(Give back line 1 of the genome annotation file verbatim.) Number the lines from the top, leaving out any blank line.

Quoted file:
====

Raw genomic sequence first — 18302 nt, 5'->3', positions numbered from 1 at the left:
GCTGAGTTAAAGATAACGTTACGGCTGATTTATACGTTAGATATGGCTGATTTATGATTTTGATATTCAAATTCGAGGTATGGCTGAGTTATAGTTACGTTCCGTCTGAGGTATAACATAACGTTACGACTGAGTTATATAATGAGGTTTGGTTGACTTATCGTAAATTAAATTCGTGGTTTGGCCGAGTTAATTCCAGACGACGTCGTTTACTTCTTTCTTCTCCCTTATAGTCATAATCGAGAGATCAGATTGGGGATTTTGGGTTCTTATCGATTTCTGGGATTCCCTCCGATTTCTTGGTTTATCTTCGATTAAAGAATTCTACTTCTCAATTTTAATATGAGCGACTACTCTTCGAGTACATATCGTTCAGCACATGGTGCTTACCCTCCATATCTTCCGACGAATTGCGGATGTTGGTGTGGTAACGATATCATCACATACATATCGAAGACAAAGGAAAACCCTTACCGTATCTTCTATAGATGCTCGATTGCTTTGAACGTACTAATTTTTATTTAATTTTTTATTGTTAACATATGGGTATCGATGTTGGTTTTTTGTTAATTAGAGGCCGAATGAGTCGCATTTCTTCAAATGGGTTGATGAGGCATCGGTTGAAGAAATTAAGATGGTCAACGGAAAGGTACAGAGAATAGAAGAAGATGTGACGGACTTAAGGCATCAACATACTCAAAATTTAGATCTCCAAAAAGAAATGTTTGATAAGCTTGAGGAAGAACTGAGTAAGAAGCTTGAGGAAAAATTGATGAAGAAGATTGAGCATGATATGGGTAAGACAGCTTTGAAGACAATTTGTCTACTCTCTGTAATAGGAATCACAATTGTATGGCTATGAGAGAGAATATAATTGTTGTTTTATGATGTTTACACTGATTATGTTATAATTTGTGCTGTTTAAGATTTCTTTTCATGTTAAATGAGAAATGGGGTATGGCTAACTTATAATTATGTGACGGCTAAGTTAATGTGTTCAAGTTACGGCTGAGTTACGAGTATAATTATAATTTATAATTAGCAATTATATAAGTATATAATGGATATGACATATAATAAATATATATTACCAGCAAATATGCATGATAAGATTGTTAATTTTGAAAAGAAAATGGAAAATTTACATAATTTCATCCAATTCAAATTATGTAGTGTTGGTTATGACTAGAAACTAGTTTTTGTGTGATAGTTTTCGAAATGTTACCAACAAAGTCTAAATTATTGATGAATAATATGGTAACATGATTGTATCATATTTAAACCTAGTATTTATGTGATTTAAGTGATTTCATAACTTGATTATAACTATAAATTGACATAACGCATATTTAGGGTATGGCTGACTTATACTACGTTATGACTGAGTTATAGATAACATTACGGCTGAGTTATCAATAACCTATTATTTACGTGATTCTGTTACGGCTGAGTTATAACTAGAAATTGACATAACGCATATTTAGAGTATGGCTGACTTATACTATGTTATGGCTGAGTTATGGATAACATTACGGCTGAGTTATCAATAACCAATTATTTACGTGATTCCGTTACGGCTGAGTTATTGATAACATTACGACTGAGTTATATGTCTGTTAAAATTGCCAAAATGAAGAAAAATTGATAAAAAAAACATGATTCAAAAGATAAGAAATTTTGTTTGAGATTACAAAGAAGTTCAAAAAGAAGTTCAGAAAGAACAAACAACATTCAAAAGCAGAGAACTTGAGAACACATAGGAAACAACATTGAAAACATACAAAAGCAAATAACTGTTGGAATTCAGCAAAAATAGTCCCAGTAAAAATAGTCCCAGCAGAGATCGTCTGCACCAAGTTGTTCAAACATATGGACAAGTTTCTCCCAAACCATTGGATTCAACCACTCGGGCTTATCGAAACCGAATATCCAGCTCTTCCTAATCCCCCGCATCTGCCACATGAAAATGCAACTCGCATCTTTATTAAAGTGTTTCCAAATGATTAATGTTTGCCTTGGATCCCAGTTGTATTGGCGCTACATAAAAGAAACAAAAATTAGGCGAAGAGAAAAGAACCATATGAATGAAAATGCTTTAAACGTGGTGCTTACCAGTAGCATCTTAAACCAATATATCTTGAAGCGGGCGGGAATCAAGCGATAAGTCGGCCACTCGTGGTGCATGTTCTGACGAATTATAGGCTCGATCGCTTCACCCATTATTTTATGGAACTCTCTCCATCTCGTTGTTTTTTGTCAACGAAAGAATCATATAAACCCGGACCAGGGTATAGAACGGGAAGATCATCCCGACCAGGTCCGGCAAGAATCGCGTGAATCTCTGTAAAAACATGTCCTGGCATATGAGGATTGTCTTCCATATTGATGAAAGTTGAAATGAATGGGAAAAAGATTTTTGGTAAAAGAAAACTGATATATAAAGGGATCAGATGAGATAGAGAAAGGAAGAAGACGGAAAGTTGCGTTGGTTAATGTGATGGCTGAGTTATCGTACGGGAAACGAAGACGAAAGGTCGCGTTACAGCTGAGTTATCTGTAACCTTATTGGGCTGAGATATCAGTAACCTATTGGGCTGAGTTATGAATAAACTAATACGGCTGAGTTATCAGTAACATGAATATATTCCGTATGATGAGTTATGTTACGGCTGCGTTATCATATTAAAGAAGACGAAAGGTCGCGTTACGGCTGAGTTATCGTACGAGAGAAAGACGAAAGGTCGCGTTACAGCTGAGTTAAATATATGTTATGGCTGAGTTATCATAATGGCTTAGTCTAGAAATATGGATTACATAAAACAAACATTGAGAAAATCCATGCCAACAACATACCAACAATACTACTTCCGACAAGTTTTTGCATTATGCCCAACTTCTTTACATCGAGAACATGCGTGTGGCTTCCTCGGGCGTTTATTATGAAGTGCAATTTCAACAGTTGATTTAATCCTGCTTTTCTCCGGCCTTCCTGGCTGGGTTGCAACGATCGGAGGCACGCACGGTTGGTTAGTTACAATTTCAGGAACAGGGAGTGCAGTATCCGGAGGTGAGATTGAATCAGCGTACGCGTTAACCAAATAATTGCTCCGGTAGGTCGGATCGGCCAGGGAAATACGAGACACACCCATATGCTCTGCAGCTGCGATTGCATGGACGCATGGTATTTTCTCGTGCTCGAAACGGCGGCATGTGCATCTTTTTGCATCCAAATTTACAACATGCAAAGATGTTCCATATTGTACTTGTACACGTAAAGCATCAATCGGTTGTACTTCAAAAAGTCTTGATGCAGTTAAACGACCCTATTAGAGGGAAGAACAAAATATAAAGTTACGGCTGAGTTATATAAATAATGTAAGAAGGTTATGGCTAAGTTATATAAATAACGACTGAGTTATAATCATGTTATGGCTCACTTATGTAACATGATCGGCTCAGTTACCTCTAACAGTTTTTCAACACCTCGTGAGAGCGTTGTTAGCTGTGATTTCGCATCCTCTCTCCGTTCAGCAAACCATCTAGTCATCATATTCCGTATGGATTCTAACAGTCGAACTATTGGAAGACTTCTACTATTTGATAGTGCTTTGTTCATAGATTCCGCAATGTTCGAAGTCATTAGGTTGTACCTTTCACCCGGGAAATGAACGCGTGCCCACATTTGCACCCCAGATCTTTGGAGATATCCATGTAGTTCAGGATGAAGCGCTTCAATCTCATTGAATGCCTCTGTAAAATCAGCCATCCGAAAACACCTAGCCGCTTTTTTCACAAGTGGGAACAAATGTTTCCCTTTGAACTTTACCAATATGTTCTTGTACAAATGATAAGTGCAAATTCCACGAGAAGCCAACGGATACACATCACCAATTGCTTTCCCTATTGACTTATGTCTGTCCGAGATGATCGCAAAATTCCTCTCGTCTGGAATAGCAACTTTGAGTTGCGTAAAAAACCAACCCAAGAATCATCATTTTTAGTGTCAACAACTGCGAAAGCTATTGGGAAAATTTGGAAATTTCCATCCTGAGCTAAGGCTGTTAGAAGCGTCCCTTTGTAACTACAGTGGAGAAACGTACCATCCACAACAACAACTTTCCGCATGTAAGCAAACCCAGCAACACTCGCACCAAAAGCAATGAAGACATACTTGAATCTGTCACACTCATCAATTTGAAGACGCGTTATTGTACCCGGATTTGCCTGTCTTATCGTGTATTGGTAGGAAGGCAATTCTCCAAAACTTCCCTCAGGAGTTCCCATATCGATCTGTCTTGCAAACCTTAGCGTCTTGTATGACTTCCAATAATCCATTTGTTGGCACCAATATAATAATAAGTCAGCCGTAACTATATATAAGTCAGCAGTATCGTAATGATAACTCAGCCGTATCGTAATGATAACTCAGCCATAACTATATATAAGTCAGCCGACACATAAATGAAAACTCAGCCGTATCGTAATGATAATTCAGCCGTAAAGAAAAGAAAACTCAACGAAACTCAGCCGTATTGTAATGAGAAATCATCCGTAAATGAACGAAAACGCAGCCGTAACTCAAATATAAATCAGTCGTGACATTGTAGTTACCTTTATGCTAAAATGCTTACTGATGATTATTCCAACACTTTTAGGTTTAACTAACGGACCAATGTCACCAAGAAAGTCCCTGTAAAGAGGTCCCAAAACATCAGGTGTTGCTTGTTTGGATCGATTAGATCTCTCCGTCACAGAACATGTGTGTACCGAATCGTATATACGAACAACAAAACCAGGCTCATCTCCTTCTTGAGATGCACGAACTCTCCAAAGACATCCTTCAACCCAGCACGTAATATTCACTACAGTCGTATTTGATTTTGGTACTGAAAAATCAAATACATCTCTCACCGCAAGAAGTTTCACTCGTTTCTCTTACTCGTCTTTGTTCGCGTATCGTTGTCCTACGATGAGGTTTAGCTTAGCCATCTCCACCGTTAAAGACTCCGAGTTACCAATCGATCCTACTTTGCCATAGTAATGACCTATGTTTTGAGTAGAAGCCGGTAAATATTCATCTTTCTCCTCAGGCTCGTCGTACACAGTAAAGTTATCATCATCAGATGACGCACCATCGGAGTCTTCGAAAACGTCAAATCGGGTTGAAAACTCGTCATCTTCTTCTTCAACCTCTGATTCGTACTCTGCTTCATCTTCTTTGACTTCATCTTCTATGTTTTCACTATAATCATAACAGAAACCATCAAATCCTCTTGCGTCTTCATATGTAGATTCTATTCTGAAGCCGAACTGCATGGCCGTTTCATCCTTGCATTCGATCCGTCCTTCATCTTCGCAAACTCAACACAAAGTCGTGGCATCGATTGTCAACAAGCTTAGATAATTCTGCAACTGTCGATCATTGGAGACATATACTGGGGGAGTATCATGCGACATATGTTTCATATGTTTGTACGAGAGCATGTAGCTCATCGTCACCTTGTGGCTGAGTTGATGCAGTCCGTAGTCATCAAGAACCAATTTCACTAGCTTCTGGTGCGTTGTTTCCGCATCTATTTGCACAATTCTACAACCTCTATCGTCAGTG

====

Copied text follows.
Raw genomic sequence first — 18302 nt, 5'->3', positions numbered from 1 at the left: